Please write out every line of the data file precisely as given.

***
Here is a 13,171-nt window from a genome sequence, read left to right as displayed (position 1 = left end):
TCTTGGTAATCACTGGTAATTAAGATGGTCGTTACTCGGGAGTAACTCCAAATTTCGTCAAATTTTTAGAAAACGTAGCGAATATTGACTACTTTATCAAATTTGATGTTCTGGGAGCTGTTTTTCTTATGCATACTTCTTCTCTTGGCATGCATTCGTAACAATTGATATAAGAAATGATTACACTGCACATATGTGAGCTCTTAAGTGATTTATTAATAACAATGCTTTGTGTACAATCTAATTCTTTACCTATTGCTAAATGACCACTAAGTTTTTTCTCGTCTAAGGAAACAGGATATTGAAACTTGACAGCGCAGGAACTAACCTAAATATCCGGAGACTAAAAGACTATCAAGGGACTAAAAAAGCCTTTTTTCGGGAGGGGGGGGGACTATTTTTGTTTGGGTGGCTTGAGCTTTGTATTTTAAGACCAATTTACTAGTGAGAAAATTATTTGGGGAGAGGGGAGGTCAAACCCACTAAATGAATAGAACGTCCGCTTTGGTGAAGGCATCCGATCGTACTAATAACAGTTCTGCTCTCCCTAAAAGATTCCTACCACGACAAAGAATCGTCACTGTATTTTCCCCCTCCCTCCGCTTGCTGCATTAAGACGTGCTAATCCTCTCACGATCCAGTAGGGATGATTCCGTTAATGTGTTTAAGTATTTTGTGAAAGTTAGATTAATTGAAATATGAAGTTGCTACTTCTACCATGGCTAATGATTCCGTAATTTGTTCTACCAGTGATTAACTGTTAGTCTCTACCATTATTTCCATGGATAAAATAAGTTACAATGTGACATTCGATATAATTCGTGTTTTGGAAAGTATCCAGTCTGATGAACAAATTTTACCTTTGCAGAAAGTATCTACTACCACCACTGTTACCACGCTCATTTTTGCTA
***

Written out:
Here is a 13,171-nt window from a genome sequence, read left to right as displayed (position 1 = left end):
TCTTGGTAATCACTGGTAATTAAGATGGTCGTTACTCGGGAGTAACTCCAAATTTCGTCAAATTTTTAGAAAACGTAGCGAATATTGACTACTTTATCAAATTTGATGTTCTGGGAGCTGTTTTTCTTATGCATACTTCTTCTCTTGGCATGCATTCGTAACAATTGATATAAGAAATGATTACACTGCACATATGTGAGCTCTTAAGTGATTTATTAATAACAATGCTTTGTGTACAATCTAATTCTTTACCTATTGCTAAATGACCACTAAGTTTTTTCTCGTCTAAGGAAACAGGATATTGAAACTTGACAGCGCAGGAACTAACCTAAATATCCGGAGACTAAAAGACTATCAAGGGACTAAAAAAGCCTTTTTTCGGGAGGGGGGGGGACTATTTTTGTTTGGGTGGCTTGAGCTTTGTATTTTAAGACCAATTTACTAGTGAGAAAATTATTTGGGGAGAGGGGAGGTCAAACCCACTAAATGAATAGAACGTCCGCTTTGGTGAAGGCATCCGATCGTACTAATAACAGTTCTGCTCTCCCTAAAAGATTCCTACCACGACAAAGAATCGTCACTGTATTTTCCCCCTCCCTCCGCTTGCTGCATTAAGACGTGCTAATCCTCTCACGATCCAGTAGGGATGATTCCGTTAATGTGTTTAAGTATTTTGTGAAAGTTAGATTAATTGAAATATGAAGTTGCTACTTCTACCATGGCTAATGATTCCGTAATTTGTTCTACCAGTGATTAACTGTTAGTCTCTACCATTATTTCCATGGATAAAATAAGTTACAATGTGACATTCGATATAATTCGTGTTTTGGAAAGTATCCAGTCTGATGAACAAATTTTACCTTTGCAGAAAGTATCTACTACCACCACTGTTACCACGCTCATTTTTGCTA